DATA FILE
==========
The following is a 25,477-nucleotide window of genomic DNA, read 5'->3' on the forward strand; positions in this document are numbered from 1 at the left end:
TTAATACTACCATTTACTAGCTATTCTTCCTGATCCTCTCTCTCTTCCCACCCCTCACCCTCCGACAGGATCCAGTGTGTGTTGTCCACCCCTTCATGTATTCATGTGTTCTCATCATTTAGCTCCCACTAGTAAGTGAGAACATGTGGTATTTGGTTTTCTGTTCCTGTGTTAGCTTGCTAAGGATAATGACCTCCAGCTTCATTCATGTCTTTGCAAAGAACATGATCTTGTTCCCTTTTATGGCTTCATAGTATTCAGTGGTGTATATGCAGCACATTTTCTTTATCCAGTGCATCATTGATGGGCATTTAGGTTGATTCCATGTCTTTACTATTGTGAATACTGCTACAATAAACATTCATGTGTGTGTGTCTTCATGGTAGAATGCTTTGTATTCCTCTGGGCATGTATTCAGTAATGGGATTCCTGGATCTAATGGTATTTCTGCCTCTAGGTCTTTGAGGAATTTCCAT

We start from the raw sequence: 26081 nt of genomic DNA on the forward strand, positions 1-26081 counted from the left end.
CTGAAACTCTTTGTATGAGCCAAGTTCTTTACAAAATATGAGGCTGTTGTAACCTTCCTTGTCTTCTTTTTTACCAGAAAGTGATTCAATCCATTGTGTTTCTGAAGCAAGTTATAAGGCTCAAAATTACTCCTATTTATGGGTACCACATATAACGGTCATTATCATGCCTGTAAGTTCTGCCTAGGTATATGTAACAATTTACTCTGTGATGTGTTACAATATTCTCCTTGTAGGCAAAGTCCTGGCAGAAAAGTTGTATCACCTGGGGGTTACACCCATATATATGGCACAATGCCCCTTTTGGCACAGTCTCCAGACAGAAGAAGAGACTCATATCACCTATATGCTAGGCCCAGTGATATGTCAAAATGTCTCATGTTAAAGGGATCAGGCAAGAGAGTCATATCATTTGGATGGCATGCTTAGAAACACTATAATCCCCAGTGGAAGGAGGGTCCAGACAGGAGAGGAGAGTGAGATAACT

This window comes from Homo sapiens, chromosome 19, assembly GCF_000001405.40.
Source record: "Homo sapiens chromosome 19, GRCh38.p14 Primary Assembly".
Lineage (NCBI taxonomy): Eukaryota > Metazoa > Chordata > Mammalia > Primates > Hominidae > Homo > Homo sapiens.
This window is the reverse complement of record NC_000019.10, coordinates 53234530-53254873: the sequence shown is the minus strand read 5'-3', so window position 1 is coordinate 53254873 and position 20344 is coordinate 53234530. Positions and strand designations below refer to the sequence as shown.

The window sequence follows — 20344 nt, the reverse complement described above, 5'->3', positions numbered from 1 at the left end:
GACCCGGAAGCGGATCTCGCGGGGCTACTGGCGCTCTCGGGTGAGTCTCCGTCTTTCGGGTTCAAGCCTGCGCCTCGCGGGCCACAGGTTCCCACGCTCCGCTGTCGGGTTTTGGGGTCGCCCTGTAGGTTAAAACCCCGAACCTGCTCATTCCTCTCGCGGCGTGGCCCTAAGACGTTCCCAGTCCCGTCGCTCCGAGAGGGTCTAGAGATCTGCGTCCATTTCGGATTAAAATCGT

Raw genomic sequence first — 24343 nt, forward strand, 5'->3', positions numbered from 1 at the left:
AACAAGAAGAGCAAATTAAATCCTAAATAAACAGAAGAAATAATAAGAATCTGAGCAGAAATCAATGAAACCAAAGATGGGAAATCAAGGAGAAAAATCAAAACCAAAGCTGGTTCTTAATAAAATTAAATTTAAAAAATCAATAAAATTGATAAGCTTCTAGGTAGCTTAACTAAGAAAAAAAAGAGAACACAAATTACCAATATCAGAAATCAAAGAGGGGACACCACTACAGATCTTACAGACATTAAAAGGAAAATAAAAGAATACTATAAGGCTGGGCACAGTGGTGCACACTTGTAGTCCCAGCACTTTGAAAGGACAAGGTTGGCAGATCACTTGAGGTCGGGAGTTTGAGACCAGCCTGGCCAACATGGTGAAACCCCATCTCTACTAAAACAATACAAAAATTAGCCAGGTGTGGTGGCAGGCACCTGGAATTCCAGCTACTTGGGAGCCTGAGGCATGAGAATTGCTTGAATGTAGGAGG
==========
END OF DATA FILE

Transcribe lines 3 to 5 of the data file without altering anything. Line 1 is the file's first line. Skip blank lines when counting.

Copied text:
We start from the raw sequence: 26081 nt of genomic DNA on the forward strand, positions 1-26081 counted from the left end.
CTGAAACTCTTTGTATGAGCCAAGTTCTTTACAAAATATGAGGCTGTTGTAACCTTCCTTGTCTTCTTTTTTACCAGAAAGTGATTCAATCCATTGTGTTTCTGAAGCAAGTTATAAGGCTCAAAATTACTCCTATTTATGGGTACCACATATAACGGTCATTATCATGCCTGTAAGTTCTGCCTAGGTATATGTAACAATTTACTCTGTGATGTGTTACAATATTCTCCTTGTAGGCAAAGTCCTGGCAGAAAAGTTGTATCACCTGGGGGTTACACCCATATATATGGCACAATGCCCCTTTTGGCACAGTCTCCAGACAGAAGAAGAGACTCATATCACCTATATGCTAGGCCCAGTGATATGTCAAAATGTCTCATGTTAAAGGGATCAGGCAAGAGAGTCATATCATTTGGATGGCATGCTTAGAAACACTATAATCCCCAGTGGAAGGAGGGTCCAGACAGGAGAGGAGAGTGAGATAACT

This window comes from Homo sapiens, chromosome 19, assembly GCF_000001405.40.